The Memphis Grizzlies have made it to the 2019 Las Vegas Summer League championship game, and they’ve done so in large part thanks to the impressive play of Brandon Clarke

One of the Grizzlies’ two first-round picks in the 2019 NBA Draft along with Ja Morant, Clarke was named 2019 Summer League MVP on Monday, and also earned a spot on the Summer League First Team. 

The award is a cool honor for Clarke, but what does it actually mean? Summer League is, well, Summer League. It’s an 11-day event in the desert, which, for most of the hundreds of young players — many of whom have never played together — serves as a job audition to either keep their current spot or earn a new one elsewhere. 

That is to say it is not the NBA, but at the same time it’s not meaningless. In an attempt to discern the value of Clarke’s award, here’s what history tells us about the players who have taken home Summer League MVP before him.

First, a list of the previous Summer League MVPs, dating back to 2006 when they first started handing out the award. (Summer League was cancelled in 2011 because of the lockout.)

And now, here’s a look at some key indicators regarding how these players’ careers have gone so far, including career length, key stats, accolades and earnings. 

Career length

Player Seasons played

Randy Foye

11 (retired)

Nate Robinson 

11 (retired)

Jerryd Bayless

11

Blake Griffin

9 (missed entire 2009-10 season)

John Wall

9

Damian Lillard

7

Josh Selby

2

Jonas Valanciunas

7

Glen Rice Jr.

2

Kyle Anderson

5

Tyus Jones

4

Lonzo Ball

2

Josh Hart

2

As this table shows, there have really only been two flame-outs in almost 15 years of the award being handed out: Josh Selby and Glen Rice Jr. Both of those players were high-volume gunners who managed to get hot during their Summer League campaigns, but couldn’t translate that success to the NBA level. 

Besides those two, however, everyone else has at the very least gone on to a solid career, or is in the midst of putting one together. It also bodes well for Clarke on this front that he succeeded in Vegas using a multifaceted game and elite athleticism, and didn’t simply have a few strong shooting nights that weren’t sustainable against better competition. 

Key stats (career averages)

Player Points Rebounds Assists Shooting splits (FG% / 3FG% / FT%)

Randy Foye

10.3

2.2

2.8

 40.1 / 36.6 / 85.2

Nate Robinson

11.0

2.3

3.0

42.3 / 36.0 / 79.6

Jerryd Bayless

8.4

2.1

2.9

41.1 / 36.1 / 81.8

Blake Griffin

21.9

9.0

4.5

50.2 / 34.2 / 69.2

John Wall

19.0

4.3

9.2

43.3 / 32.4 / 78.1

Damian Lillard

23.5

4.2

6.2

43.4 / 36.8 / 88.9

Josh Selby

2.2

0.5

0.9

33.0 / 14.3 / 72.0

Jonas Valanciunas

12.1

8.5

0.8

55.8 / 35.7 / 78.6

Glen Rice Jr.

2.7

1.5

0.6

26.9 / 25.0 / 69.2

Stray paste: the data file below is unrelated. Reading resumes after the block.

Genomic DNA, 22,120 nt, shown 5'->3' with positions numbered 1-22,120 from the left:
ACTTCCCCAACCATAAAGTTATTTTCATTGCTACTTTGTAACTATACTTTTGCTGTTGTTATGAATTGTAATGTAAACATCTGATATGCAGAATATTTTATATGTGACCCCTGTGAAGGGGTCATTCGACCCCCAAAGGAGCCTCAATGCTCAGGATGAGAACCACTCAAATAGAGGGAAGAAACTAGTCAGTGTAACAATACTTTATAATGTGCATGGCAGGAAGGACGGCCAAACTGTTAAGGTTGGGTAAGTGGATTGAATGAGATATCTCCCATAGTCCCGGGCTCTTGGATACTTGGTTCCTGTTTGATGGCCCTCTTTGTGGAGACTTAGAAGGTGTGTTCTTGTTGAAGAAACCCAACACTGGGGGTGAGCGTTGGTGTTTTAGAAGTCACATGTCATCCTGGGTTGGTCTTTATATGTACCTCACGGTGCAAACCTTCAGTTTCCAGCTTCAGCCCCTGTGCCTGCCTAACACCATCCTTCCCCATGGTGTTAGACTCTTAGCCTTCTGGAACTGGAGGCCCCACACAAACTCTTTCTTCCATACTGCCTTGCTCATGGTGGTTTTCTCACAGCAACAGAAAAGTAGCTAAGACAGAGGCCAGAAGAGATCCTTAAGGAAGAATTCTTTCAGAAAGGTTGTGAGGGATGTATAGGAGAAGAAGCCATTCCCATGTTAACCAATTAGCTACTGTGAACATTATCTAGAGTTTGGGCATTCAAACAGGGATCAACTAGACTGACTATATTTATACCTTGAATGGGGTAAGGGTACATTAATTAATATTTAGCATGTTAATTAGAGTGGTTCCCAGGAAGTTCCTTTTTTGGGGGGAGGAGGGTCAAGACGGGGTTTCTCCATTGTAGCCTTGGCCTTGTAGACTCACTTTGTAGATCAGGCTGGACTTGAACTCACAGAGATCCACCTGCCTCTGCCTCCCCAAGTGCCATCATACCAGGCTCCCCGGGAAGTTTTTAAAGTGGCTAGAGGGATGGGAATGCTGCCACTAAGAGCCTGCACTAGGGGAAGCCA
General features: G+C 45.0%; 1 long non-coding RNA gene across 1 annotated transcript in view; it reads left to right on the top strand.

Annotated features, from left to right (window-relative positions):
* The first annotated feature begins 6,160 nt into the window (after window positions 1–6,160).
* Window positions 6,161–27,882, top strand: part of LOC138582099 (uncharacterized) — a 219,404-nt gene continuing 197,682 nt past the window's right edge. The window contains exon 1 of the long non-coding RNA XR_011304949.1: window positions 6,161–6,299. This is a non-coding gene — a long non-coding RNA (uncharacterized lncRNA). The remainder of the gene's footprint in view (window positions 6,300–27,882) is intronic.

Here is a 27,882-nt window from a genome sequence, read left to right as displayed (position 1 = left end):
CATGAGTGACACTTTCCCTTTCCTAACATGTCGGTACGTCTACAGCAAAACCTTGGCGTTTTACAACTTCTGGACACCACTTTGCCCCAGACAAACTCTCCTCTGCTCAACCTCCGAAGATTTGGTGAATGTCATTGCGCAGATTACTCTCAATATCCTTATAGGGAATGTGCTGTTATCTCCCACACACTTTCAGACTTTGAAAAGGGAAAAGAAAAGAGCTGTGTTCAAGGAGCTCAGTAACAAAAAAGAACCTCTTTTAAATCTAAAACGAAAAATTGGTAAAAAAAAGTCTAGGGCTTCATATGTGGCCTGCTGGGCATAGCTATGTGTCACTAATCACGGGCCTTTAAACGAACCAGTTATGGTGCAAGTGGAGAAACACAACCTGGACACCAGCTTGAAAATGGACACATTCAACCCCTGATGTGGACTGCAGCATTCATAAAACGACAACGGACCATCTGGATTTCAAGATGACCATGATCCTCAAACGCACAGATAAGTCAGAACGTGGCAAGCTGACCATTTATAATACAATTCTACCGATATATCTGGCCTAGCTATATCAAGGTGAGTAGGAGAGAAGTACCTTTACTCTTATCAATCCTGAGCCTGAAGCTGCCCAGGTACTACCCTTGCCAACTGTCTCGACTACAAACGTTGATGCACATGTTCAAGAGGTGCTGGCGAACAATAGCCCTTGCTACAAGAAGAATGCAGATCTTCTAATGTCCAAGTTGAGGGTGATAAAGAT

Kyle Anderson

5.3

3.9

1.9

49.2 / 32.4 / 70.6

Tyus Jones

5.1

1.5

3.3

41.9 / 33.3 / 81.9

Lonzo Ball

10.0

6.2

6.4

38.0 / 31.5 / 43.7

Josh Hart

7.9

3.9

1.3

43.5 / 36.1 / 69.5

Aside from the obvious fact that Blake Griffin, John Wall and Damian Lillard have had the best careers so far, there’s really not much you can take away here from a statistical perspective because of the variance in career length and positional differences. 

Accolades

Player All-Rookie Rookie of the Year All-Star appearances All-NBA appearances All-Defense appearances

Randy Foye

First Team

Nate Robinson

Jerryd Bayless

Blake Griffin

First Team

Rookie of the Year

6

5

John Wall

First Team

5

1

1

Damian Lillard

First Team

Rookie of the Year

4

4

Josh Selby

Jonas Valanciunas

Second Team

Glen Rice Jr.

Kyle Anderson

Tyus Jones

Lonzo Ball

Second Team

Josh Hart

The notes about accolades are interesting. Once again this section shows that Griffin, Wall and Lillard have by far put together the best careers of any former Summer League MVP. 

But more so than that, this table shows that even though most former MVPs have gone on to solid careers, the honor is by no means a predictor of future greatness. That aforementioned trio are the only players to earn All-Star or All-NBA nods, and only six players from this group have even made an All-Rookie team. 

Of course, that’s not super surprising given the fact that most players who make the NBA don’t go on to play in an All-Star Game or make an All-NBA team, but it is an interesting note. 

Career earnings

Player Career earnings (through 2017-18)

Randy Foye

$34,376,401

Nate Robinson

$24,727,781

Jerryd Bayless

$40,030,604

Blake Griffin

$126,191,307

John Wall

$89,669,865

Damian Lillard

$64,326,649

Josh Selby

$1,312,195

Jonas Valanciunas

$45,335,699

Glen Rice Jr.

$400,000

Kyle Anderson

$5,580,343

Tyus Jones

$4,093,142

Lonzo Ball

$6,286,560

Josh Hart

$1,394,520

Seven members of this list have gone on to make at least $24 million in their career, and that doesn’t even include Kyle Anderson or Tyus Jones, each of whom have inked new contracts that will take them over that number. Likewise, Lonzo Ball seems like a lock to make more than that, and Josh Hart has a solid chance as well. 

Winning Summer League MVP seems to be a strong indicator of future success for Clarke. It’s up to him to fulfill his potential, but based on his play in Vegas this past week and what history has shown us about players who win the award, Clarke seems on his way to a long, productive and lucrative career. 

News



LEAVE A REPLY

Please enter your comment!
Please enter your name here